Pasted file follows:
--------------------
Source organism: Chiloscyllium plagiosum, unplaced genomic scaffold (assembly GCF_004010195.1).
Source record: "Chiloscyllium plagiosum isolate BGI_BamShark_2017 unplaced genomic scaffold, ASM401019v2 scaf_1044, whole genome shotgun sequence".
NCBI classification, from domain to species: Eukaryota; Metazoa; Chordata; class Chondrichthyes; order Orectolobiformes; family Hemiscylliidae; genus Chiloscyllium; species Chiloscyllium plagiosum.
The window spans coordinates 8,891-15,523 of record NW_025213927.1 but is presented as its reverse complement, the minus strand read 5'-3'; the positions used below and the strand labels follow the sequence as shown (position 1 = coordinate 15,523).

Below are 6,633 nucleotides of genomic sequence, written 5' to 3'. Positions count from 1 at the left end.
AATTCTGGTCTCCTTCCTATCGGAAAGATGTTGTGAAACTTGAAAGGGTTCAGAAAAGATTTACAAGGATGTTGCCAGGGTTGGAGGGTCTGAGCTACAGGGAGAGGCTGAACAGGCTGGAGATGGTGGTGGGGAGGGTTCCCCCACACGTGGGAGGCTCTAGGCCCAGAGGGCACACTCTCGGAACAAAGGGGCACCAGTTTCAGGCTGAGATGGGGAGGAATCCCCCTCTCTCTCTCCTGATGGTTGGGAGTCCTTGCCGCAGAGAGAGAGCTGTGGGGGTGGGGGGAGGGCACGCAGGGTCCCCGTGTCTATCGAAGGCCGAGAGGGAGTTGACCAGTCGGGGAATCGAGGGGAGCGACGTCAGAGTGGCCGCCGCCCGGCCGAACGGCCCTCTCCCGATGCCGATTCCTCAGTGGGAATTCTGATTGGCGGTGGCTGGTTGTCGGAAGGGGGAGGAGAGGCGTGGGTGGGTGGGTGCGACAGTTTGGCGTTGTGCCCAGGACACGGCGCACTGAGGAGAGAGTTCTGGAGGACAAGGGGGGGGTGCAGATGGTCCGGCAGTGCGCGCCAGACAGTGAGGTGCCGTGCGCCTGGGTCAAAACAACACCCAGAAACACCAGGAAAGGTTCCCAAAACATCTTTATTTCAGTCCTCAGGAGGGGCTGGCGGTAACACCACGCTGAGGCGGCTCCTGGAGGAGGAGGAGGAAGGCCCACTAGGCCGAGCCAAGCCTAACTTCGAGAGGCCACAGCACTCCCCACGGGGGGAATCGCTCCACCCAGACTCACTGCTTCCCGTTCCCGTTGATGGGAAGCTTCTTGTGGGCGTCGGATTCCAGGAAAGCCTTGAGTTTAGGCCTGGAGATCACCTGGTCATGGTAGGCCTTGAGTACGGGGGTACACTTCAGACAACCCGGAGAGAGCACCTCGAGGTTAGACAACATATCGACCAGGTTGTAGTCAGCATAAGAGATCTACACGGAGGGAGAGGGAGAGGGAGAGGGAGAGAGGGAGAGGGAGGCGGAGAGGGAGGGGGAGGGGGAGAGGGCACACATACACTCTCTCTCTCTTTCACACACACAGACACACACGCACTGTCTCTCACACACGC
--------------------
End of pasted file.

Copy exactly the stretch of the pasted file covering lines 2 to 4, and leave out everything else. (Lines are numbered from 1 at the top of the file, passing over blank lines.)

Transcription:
Source record: "Chiloscyllium plagiosum isolate BGI_BamShark_2017 unplaced genomic scaffold, ASM401019v2 scaf_1044, whole genome shotgun sequence".
NCBI classification, from domain to species: Eukaryota; Metazoa; Chordata; class Chondrichthyes; order Orectolobiformes; family Hemiscylliidae; genus Chiloscyllium; species Chiloscyllium plagiosum.
The window spans coordinates 8,891-15,523 of record NW_025213927.1 but is presented as its reverse complement, the minus strand read 5'-3'; the positions used below and the strand labels follow the sequence as shown (position 1 = coordinate 15,523).